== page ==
THE RKGBLOG

More Tips For Using WordPress As A Web Content Management System

Continuing yesterday’s post on WordPress (WP) as a content management system (CMS)…

Why Might Online Retailers Give A Whit About WordPress?

The focus of our blog is search and online marketing. WordPress isn’t an e-commerce platform. It would make a terrible base for an online store. So why are we blogging about all this?

While WP isn’t appropriate for an online store, it is still a handy tool for web marketers.

If you needed to toss up a micro-site quickly, or a content site supporting your selling site, WP is worth considering. (Heck, you could even run your blog on it. )

There are several reasons WordPress is an attractive choice for a content management system: it is easy to install; it is easy to modify; it is well-documented; it has a great ecosystem of plugins; and it is free.

One disadvantage of using WP for a CMS is that fundamentally WP is a blogging platform. Coercing WP to pretend it is a CMS takes a couple of hours of PHP fiddling.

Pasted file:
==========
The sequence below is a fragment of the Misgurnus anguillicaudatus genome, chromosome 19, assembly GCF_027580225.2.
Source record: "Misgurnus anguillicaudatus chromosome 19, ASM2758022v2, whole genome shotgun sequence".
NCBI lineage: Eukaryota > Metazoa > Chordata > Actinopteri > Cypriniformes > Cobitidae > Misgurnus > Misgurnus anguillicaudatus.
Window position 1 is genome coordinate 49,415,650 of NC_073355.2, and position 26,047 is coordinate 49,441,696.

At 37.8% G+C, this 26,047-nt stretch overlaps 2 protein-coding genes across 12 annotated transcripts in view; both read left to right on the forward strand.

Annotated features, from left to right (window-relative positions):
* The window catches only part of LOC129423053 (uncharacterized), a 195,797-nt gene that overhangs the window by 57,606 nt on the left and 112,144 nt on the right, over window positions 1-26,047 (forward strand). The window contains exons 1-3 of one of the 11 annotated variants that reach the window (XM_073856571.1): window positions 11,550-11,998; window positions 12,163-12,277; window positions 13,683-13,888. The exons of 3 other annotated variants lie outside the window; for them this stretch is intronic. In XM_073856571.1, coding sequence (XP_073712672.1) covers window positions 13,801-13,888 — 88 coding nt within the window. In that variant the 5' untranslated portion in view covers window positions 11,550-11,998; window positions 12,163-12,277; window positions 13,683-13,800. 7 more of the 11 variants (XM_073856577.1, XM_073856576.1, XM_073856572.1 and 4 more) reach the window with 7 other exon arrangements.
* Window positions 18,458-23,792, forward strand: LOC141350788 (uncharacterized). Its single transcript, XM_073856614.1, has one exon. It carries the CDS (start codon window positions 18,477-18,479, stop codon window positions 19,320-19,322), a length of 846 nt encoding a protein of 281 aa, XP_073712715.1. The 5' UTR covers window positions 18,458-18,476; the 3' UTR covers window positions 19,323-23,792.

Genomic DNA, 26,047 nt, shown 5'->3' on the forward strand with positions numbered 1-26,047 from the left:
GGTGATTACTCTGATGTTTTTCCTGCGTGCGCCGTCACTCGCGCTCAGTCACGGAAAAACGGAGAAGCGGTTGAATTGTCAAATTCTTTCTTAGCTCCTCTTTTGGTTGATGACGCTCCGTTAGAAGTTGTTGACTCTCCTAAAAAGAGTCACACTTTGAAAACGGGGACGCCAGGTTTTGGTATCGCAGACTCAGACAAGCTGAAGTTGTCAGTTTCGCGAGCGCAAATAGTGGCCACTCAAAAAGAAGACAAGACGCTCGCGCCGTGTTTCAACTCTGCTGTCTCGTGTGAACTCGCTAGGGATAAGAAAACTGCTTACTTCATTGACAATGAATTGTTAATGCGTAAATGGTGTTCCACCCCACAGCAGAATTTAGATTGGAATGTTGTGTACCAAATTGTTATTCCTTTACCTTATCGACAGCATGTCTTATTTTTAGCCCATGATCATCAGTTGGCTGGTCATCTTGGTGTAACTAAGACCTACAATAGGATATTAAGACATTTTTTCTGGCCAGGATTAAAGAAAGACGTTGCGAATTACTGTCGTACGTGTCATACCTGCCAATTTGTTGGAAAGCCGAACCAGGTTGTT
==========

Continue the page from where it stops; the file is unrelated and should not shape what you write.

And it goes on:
(Of course, there are many other CMS platforms available, including many excellent free open-source options.)

Whether you go with WordPress or something else, we strongly recommend using a CMS. The ease and power gained from using a CMS to power your content site is tremendous.

Dealing with our old semi-static site was a hassle. Making changes was too hard, and too often involved IT assistance for check-ins and publishes. Links broke, and content got lost. Yuck yuck yuck.

Many of us here at RKG have run large retail sites with considerable associated content, and frankly we’re still blown away by simplicity and power of a good CMS.

Finally, another reason we’re blogging about our new site is that some of the challenges of platform migration apply regardless of site size. One example of this is preserving URL structures for SEO benefit — more on that topic tomorrow.